http://www.volfoto.ru/volgograd/ploschad_lenina/dom_pavlova/

«Эта небольшая группа, – отмечал В. И. Чуйков, – обороняя один дом, уничтожила вражеских солдат больше, чем гитлеровцы потеряли при взятии Парижа».

Ain't no Battle of Verdun about it. As literally as possible, it's "destroyed more enemy soldiers than the Hitlerites killed before taking Paris." "Before" in the context probably refers to the fall of Paris, not the whole war up to that point.

Where did you even get "before" in there? Google translate? It actually says "this little group, while defending one house, has destroyed more of the enemy's soldiers than "hitlerites" lost in/while capturing Paris" —Preceding unsigned comment added by 173.3.179.107 (talk) 22:46, 8 May 2010 (UTC)

If anything else needs referencing, the Википедия has got much more detailed Дом Павлова article and it's probably already there. —Preceding unsigned comment added by 75.170.67.132 (talk) 16:25, 12 March 2010 (UTC)

Chuikov was talking about the Capture of Paris in 1940. The Red Army had a policy of constantly shaming the UK and France for their defeat in the Phony War, and UK/US for not opening a Second Front in Europe. Chuikov, who wanted to reward his men who heroically defended Pavlov's House, made that comment about 1940, not Verdun. I've read his biography, and from there, it's really clear that he meant what happened in 1940, because the Liberation of Paris hasn't happened when the comment was made. 71.165.41.100 (talk) 02:34, 15 November 2012 (UTC)

WikiProject Military history/Assessment/Tag & Assess 2008[edit]

Article reassessed and graded as start class. --dashiellx (talk) 18:09, 26 June 2008 (UTC)

Tank Confusion[edit]

Article states "once the tanks had approached to within 25 meters of the building, their thin turret-roof armor became exposed to AT rifle fire from above...Pavlov reportedly personally destroyed nearly a dozen tanks using this tactic."

So if Pavlov destroyed 10 tanks and his troops destroyed some more, what did the outside street look like? A parking-lot of burned out tanks? I have a hard time picturing a street with 20-30 tanks littering it and even a harder time imagining new tanks attempting to drive in such an area. German tank driver says "Sargent Fritz, I see 30 burned out tanks in front of us blocking the street, what shall I do?" - Answer??? Meishern (talk) 15:18, 16 March 2010 (UTC)

Fair point, though on the other hand if that was true then wouldn't that have happened in lots of places, so perhaps not have been so surprising? My guess is that at night or during a lull one or either side moved them away as to reopen firing lines. But then again I can't really imagine what it was like in Stalingrad in 1942 from London in 2010, so I may be wrong. Prokhorovka (talk) 12:14, 12 May 2010 (UTC)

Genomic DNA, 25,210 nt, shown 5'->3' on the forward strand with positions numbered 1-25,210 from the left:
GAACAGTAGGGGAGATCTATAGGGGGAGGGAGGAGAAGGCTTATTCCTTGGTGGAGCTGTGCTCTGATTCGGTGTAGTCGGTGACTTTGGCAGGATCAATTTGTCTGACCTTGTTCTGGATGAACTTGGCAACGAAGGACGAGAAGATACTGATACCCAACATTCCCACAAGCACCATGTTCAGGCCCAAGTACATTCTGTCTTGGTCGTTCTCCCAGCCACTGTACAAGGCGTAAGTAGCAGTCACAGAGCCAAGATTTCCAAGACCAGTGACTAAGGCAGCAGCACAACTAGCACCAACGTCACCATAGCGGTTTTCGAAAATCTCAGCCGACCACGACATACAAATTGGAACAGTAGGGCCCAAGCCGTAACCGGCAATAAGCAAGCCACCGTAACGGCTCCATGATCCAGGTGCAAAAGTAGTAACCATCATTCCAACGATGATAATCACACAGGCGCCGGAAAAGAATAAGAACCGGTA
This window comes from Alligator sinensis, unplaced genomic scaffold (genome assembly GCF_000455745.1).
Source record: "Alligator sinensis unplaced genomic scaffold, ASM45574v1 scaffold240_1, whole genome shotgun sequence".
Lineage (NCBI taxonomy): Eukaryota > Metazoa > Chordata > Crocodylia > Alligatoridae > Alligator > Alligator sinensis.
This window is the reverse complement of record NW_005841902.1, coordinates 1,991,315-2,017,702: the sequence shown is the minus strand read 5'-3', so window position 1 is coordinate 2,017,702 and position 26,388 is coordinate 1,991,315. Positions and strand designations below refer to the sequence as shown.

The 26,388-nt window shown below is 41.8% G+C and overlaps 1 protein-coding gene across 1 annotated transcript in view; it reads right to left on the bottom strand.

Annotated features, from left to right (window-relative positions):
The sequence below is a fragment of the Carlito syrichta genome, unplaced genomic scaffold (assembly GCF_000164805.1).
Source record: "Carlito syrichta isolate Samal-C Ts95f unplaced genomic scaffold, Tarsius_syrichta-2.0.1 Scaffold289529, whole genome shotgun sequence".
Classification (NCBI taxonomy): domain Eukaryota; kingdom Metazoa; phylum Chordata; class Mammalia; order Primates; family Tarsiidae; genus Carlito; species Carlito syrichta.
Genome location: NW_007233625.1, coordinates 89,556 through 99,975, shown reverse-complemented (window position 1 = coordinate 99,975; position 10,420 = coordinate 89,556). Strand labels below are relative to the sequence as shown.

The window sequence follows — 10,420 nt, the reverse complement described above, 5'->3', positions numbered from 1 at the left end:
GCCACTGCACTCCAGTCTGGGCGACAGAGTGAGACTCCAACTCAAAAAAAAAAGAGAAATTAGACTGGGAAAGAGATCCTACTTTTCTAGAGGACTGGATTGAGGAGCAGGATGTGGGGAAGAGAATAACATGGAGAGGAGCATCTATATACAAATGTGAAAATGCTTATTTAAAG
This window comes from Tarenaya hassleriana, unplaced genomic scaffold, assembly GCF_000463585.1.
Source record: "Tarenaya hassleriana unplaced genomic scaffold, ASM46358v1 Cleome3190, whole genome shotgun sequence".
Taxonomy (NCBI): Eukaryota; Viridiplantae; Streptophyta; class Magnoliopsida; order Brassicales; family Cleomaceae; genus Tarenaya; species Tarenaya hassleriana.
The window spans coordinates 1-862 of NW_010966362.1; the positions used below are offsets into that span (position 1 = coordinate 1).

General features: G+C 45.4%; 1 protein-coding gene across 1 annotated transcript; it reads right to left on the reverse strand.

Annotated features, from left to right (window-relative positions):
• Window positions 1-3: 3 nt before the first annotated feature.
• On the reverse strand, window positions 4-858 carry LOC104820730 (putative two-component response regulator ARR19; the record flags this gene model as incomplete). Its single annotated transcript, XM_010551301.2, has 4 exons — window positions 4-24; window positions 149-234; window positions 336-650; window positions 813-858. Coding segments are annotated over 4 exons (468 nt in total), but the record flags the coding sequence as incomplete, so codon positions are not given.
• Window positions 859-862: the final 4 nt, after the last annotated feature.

Building attacked every day[edit]

There are a lot of Russian language sources claiming this. This building was at the major crossroad to the river, so to assume this avenue was left alone by the Germans is unrealistic. All the adjacent houses had Russian army as well, so reaching the house was not easy. It was a difficult house to bomb by air because the whole city was in ruins, and picking out one ruin while dodging fire never worked out. Meishern (talk) 02:42, 2 April 2010 (UTC)

Stalingrad: How the Red Army Triumphed[edit]

Could I suggest a revision of this article using information found in Michael K. Jones' book Stalingrad: How the Red Army Triumphed which dispels some of the long-standing myths surrounding Pavlov's House. The book provides some of the only new info on this particular aspect of the battle in a long time with about 17 pages dedicated to the subject and testimony from survivors of the building's garrison. LordCraigus (talk) 21:15, 16 April 2010 (UTC)

Sure yeah great idea. This article reads like myth. It should be written like "so so scholar said X" or "such and such soldier reported .." or "It's long been reported that.. but XYZ has since found .." Green Cardamom (talk) 19:58, 24 December 2011 (UTC)маму ебал

Citation For Attack Everyday[edit]

http://www.youtube.com/watch?v=yyQ3sRU9pbc#t=7m35s —Preceding unsigned comment added by Sioux90 (talkcontribs) 04:39, 5 May 2010 (UTC)